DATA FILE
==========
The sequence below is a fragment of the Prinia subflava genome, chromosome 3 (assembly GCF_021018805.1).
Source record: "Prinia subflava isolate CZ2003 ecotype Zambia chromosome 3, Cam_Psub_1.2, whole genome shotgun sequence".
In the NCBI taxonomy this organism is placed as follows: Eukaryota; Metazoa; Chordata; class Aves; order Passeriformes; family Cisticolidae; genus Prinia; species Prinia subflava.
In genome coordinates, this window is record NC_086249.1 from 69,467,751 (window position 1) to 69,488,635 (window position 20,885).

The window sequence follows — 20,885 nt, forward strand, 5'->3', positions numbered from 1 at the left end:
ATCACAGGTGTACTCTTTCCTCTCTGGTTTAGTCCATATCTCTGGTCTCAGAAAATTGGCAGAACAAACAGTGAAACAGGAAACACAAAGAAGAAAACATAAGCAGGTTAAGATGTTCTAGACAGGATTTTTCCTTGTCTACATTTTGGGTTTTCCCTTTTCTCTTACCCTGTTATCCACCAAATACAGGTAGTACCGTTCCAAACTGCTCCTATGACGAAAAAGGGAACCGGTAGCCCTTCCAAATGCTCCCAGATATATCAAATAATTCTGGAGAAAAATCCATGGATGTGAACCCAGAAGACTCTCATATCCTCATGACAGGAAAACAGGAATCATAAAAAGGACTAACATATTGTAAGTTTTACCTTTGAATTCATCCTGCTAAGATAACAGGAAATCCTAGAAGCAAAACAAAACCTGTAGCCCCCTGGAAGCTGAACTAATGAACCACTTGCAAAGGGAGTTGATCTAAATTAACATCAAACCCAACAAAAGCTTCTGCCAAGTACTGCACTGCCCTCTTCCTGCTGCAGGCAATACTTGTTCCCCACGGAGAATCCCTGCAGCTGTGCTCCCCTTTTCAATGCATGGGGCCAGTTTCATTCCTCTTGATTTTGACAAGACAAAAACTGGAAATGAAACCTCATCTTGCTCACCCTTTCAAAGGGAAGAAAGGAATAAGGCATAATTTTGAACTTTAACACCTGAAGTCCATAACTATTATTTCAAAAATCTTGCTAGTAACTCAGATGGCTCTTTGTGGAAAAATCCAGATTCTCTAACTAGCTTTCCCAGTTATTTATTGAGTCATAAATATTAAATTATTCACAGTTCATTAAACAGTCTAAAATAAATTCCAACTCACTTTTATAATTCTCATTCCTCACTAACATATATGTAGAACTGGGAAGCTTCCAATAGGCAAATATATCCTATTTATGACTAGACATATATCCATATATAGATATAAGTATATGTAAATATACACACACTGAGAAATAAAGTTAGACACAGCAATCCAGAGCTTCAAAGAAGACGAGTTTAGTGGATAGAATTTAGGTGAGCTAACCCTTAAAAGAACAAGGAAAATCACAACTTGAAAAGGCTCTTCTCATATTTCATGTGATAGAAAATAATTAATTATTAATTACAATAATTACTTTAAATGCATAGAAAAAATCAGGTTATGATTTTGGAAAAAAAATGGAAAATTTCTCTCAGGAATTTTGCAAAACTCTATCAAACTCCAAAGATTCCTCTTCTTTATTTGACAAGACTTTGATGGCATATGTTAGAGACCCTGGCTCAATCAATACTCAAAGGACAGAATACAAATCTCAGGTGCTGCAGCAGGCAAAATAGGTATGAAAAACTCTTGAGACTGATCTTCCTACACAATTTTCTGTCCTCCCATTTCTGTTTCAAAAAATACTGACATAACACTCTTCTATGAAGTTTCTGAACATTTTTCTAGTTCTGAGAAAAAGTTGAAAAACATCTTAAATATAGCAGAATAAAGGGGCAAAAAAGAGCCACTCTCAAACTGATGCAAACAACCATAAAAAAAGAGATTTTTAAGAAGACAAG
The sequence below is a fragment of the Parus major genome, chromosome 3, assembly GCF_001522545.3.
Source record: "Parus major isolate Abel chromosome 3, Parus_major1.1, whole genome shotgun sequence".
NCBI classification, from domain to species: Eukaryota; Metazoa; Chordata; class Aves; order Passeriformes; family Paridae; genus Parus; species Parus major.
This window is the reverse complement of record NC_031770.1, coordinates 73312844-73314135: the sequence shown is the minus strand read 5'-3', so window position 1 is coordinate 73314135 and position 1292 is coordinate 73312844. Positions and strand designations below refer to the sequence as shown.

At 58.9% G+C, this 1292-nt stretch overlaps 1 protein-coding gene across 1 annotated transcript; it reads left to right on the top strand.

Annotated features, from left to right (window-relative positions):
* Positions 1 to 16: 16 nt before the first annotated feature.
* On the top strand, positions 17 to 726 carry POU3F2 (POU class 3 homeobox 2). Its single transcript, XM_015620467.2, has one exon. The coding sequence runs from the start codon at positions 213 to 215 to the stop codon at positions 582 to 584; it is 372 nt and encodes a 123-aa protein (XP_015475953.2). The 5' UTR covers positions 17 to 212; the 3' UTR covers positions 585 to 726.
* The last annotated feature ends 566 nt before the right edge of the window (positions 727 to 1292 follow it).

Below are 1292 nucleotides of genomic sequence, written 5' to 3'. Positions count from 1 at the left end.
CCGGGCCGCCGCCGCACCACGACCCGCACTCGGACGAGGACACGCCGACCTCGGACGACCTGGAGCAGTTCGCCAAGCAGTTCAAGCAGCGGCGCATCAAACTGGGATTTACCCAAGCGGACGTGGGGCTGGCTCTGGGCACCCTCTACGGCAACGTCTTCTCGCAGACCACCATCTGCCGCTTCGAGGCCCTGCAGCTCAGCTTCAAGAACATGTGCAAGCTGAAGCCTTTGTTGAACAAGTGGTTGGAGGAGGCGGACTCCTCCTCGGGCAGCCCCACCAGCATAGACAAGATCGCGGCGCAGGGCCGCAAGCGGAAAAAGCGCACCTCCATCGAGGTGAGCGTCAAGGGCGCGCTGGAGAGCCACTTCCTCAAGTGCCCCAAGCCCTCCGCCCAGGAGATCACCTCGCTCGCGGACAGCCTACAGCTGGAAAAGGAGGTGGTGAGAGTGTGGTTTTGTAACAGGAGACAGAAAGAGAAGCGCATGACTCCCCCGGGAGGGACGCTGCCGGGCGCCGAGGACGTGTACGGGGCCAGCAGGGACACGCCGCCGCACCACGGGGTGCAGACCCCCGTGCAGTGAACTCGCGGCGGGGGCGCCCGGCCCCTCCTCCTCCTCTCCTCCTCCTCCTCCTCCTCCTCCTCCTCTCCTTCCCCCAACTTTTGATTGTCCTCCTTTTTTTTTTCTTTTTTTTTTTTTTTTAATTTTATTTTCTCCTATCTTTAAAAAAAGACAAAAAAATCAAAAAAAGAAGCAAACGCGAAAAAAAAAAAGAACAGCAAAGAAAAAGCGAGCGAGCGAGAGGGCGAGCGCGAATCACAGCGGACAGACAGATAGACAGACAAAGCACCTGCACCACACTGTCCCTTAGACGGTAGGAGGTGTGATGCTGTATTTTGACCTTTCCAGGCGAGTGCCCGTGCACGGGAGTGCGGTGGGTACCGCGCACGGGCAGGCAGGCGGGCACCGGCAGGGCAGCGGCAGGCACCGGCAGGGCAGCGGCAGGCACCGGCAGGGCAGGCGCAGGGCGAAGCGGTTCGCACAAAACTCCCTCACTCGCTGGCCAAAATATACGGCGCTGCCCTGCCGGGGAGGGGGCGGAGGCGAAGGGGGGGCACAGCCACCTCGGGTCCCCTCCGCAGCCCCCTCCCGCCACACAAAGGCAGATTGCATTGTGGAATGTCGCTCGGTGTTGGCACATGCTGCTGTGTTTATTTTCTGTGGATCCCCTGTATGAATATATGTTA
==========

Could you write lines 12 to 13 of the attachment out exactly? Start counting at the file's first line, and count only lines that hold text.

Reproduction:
Annotated features, from left to right (window-relative positions):
* Positions 1 to 16: 16 nt before the first annotated feature.